John’s lawyer Kelly Beazley:

Beazley said that the reports had been presented to the judge including the psychological report. She was suggesting that John should be convicted and discharged. Her arguments were that the offending happened at Gloriavale around 2015, and that what he did was considered normal behaviour in there. At that time he was still under control of the leaders and he was isolated in the system. However he started questioning the culture he was in before his exile and he accepted responsibility early. He also gave a guilty plea. He acknowledged that he had been on a personal journey himself and that he needed to put his hand up first and that he was fighting for everyone else and Gloriavale. And that’s what he’s done. She said that there were others in Gloriavale who were also being charged for similar offending but assessment of each case needs to be done on a case by case basis. And her recommendation for this case alone showed that a discharge without conviction would be an appropriate sentence. The lawyer also started to talk about potential rehabilitation options however the judge stopped her and said that he did not read anywhere in the psychological report that there was a need for any rehabilitation. She also noted that Mr Ready was willing to engage in restorative justice and wanted to, however it did not proceed. She noted John has apologised to one of the victims who was his nephew prior to the case coming to the police’s attention.

Police Submission:
The police then gave their submission and said that they were looking at a starting point of 12 months imprisonment but with discounts for the early guilty plea. They said there were unusual circumstances around this case, however ultimately the offending was serious. The victim impact statements noted that one victim suffered scarring because of the incident. They accepted that violence was prevalent in the society however Gloriavale was still governed by our NZ laws, and ignorance of the law is no excuse. They said that a 12 month sentence starting point was appropriate however they knew that with his early pleas and specific circumstances of the offending, that his sentence would not come anywhere near a custodial sentence. However the Police said that some action was required and a sentence other than conviction and discharge was appropriate.

Judge Sentence:

The judge summed up the case saying that 7 to 8 years ago you were charged with the responsibility of looking after two 11-year-old boys with the dairy herd. They were in your charge. You were unhappy with how they were carrying out the work. So you hit them both with a metal fence standard. You asked them to stand against the wall while you struck them on their backsides area. You told them that they had been struck to discourage disobedience. You have accepted you did this and that you’re guilty. Both counsels have acknowledged this sentencing is a difficult exercise. You were born into Gloriavale’s rules and values and they were all you knew. I understand that physical discipline was commonplace in the community, so to a degree you were acting in a manner that was consistent with all that you had been taught and the culture of the community that you lived in. However, the victims were vulnerable and they were completely subservient to you and you abused the position of authority over them that you had.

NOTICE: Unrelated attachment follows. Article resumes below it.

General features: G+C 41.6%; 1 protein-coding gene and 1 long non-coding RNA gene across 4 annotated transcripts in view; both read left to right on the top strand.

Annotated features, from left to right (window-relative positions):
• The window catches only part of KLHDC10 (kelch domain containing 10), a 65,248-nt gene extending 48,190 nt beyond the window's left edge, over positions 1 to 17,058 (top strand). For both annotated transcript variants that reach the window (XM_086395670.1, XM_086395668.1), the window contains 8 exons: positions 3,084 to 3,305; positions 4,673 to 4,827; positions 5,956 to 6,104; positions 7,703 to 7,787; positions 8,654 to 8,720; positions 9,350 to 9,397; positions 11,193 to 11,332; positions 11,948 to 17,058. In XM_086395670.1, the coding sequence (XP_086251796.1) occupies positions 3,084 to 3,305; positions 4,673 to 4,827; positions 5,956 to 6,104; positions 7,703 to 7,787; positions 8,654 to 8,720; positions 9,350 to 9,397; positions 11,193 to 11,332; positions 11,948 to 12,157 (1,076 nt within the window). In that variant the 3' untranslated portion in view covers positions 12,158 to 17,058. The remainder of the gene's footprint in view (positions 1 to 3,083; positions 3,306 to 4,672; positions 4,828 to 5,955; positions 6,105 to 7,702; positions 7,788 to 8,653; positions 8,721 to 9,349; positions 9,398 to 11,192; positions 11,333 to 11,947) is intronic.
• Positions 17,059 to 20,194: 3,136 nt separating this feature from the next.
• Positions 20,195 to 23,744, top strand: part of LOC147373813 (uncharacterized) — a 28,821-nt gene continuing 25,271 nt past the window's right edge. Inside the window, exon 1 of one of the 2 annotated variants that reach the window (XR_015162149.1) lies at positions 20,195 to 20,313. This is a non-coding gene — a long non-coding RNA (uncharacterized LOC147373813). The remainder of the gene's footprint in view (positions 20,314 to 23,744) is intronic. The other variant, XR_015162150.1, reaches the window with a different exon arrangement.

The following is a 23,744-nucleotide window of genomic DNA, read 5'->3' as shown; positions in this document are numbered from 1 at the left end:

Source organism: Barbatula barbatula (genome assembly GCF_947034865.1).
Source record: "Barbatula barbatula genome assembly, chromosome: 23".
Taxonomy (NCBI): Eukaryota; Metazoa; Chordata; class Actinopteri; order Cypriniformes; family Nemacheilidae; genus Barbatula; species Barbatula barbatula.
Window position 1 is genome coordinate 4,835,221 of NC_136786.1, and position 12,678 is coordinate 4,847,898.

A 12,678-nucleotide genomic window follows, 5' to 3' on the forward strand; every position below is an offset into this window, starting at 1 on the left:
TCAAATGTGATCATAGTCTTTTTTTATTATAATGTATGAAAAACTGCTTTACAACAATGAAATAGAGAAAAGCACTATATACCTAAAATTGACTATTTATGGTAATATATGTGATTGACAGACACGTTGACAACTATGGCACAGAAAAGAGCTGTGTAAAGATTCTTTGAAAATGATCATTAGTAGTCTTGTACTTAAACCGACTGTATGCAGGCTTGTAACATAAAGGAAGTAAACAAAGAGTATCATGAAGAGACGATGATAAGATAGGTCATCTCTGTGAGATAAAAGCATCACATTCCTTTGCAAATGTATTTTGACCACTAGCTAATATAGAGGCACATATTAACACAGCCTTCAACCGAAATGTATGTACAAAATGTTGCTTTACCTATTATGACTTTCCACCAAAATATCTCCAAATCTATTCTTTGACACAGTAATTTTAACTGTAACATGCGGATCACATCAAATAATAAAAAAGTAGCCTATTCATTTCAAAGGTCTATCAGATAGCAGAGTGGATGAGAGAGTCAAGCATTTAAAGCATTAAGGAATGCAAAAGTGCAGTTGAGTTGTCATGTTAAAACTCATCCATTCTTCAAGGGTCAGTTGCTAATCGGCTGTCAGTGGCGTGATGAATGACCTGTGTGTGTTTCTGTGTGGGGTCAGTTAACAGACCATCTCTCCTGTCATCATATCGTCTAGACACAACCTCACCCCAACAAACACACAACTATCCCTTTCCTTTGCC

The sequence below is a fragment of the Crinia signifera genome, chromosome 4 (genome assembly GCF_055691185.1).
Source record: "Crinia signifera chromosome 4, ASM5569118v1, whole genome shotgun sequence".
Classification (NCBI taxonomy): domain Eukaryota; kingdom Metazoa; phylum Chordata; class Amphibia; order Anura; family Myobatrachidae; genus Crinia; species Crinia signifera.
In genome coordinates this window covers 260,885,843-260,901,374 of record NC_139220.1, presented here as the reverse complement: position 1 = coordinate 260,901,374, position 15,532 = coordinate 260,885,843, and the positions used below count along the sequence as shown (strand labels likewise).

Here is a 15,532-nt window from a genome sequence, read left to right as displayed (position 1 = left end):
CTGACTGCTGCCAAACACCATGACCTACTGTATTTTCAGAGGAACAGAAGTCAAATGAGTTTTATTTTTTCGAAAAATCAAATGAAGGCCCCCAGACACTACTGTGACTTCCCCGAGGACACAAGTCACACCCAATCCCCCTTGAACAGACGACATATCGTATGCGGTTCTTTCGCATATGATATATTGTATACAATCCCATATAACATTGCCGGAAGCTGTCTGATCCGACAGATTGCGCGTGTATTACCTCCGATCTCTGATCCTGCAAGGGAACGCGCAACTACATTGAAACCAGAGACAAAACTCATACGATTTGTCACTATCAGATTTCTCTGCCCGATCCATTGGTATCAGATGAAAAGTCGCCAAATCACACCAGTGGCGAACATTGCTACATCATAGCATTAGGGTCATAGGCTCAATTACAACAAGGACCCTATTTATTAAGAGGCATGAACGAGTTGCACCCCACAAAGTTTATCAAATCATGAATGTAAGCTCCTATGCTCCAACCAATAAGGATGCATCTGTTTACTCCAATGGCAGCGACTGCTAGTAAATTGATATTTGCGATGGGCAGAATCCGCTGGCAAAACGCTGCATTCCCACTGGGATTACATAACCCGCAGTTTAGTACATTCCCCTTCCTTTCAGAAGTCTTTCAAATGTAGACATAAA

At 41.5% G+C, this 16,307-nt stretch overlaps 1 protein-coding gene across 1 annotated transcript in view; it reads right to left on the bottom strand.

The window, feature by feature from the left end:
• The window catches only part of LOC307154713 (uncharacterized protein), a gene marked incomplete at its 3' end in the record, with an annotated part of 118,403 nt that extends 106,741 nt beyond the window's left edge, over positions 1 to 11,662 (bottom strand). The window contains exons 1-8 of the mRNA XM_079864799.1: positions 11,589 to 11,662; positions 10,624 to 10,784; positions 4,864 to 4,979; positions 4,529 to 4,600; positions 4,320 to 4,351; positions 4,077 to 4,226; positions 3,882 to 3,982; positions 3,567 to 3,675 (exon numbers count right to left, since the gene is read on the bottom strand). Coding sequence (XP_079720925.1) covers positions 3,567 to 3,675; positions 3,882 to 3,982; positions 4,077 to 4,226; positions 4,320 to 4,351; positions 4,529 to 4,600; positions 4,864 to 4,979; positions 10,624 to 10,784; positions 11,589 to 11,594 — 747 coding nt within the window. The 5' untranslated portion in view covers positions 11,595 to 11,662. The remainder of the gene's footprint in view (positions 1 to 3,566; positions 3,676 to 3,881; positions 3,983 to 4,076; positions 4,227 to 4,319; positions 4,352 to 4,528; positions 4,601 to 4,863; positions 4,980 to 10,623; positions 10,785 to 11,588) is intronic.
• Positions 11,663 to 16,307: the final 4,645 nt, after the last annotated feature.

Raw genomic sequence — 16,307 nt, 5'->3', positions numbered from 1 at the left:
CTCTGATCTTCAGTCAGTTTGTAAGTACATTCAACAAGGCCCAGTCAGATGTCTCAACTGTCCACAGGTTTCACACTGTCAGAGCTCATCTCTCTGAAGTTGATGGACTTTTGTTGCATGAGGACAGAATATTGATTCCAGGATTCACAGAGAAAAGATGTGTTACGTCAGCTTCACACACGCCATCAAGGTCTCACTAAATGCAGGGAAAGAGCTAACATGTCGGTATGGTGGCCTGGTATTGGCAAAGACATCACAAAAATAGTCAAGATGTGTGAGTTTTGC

I acknowledge you may also have found yourself in the same situation when you were a child. So I would’ve expected you to have used this knowledge to modify your behaviour. After the offences you worked outside Gloriavale in farming, and you begin to question the leadership which lead to your expulsion. It took you 2 to 3 years to extricate your wife and children from Gloriavale. However I am required to hold you to account. I know that you have rejected the Gloriavale way of life at no small personal cost and you are now living amongst people who have rejected the stark and harsh, disciplinarian way of living that was very much part of your early life.

I do not believe that rehabilitation is necessary.

I believe that the sentence needs to reflect what you have done. There is a temptation to elevate the punitive element of sentencing, but I believe you have spent enough of your life living in chains for me to be able to prioritise other purposes.

I am satisfied on this occasion the least restrictive sentence is an electronic one of community detention structured for minimal impact on your employment.

I order community detention by way of electronic monitoring  on your property between the hours of 9 pm and 3 am, for three months starting today.


Final Thoughts from Liz

Leaving Gloriavale isn’t a simple act. It’s complicated. But it warms my heart to see the humility of some leavers who have done wrong, and the grace of some of the victims, and how both groups are trying to move forwards in a way that helps the healing process. It’s complex. I want to honour anyone who has come out of Gloriavale and who has started the process of rebuilding their integrity. It all starts with truth-telling.